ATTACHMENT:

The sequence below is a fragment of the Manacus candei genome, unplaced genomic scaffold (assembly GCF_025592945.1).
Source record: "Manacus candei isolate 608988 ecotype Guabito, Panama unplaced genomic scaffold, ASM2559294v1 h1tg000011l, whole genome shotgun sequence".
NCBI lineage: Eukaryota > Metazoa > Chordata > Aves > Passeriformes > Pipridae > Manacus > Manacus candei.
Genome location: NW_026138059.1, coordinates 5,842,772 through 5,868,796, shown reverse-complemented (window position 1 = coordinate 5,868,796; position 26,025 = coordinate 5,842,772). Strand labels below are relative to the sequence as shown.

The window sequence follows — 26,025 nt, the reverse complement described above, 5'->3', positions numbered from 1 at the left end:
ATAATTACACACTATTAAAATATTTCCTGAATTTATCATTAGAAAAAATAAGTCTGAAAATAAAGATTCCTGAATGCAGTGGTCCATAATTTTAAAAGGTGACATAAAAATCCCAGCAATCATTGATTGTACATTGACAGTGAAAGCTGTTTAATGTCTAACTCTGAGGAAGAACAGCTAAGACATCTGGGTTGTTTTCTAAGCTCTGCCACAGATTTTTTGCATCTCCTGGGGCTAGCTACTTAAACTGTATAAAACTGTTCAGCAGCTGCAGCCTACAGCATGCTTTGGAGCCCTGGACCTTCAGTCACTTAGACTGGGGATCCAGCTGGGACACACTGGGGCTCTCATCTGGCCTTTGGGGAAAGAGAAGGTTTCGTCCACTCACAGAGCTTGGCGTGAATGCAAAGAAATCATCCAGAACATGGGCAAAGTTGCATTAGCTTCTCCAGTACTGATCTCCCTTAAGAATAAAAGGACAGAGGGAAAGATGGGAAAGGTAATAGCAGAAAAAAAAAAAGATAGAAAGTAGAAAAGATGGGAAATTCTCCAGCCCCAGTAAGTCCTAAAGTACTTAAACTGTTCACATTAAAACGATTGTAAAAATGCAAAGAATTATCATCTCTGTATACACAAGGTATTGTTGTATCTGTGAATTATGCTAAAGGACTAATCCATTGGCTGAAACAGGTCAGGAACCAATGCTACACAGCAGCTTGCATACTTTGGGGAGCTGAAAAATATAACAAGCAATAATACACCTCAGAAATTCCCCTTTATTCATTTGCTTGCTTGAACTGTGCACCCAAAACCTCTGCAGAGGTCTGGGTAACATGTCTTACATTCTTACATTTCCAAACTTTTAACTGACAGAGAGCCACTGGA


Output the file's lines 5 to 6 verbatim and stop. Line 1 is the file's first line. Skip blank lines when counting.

The window sequence follows — 26,025 nt, the reverse complement described above, 5'->3', positions numbered from 1 at the left end:
ATAATTACACACTATTAAAATATTTCCTGAATTTATCATTAGAAAAAATAAGTCTGAAAATAAAGATTCCTGAATGCAGTGGTCCATAATTTTAAAAGGTGACATAAAAATCCCAGCAATCATTGATTGTACATTGACAGTGAAAGCTGTTTAATGTCTAACTCTGAGGAAGAACAGCTAAGACATCTGGGTTGTTTTCTAAGCTCTGCCACAGATTTTTTGCATCTCCTGGGGCTAGCTACTTAAACTGTATAAAACTGTTCAGCAGCTGCAGCCTACAGCATGCTTTGGAGCCCTGGACCTTCAGTCACTTAGACTGGGGATCCAGCTGGGACACACTGGGGCTCTCATCTGGCCTTTGGGGAAAGAGAAGGTTTCGTCCACTCACAGAGCTTGGCGTGAATGCAAAGAAATCATCCAGAACATGGGCAAAGTTGCATTAGCTTCTCCAGTACTGATCTCCCTTAAGAATAAAAGGACAGAGGGAAAGATGGGAAAGGTAATAGCAGAAAAAAAAAAAGATAGAAAGTAGAAAAGATGGGAAATTCTCCAGCCCCAGTAAGTCCTAAAGTACTTAAACTGTTCACATTAAAACGATTGTAAAAATGCAAAGAATTATCATCTCTGTATACACAAGGTATTGTTGTATCTGTGAATTATGCTAAAGGACTAATCCATTGGCTGAAACAGGTCAGGAACCAATGCTACACAGCAGCTTGCATACTTTGGGGAGCTGAAAAATATAACAAGCAATAATACACCTCAGAAATTCCCCTTTATTCATTTGCTTGCTTGAACTGTGCACCCAAAACCTCTGCAGAGGTCTGGGTAACATGTCTTACATTCTTACATTTCCAAACTTTTAACTGACAGAGAGCCACTGGA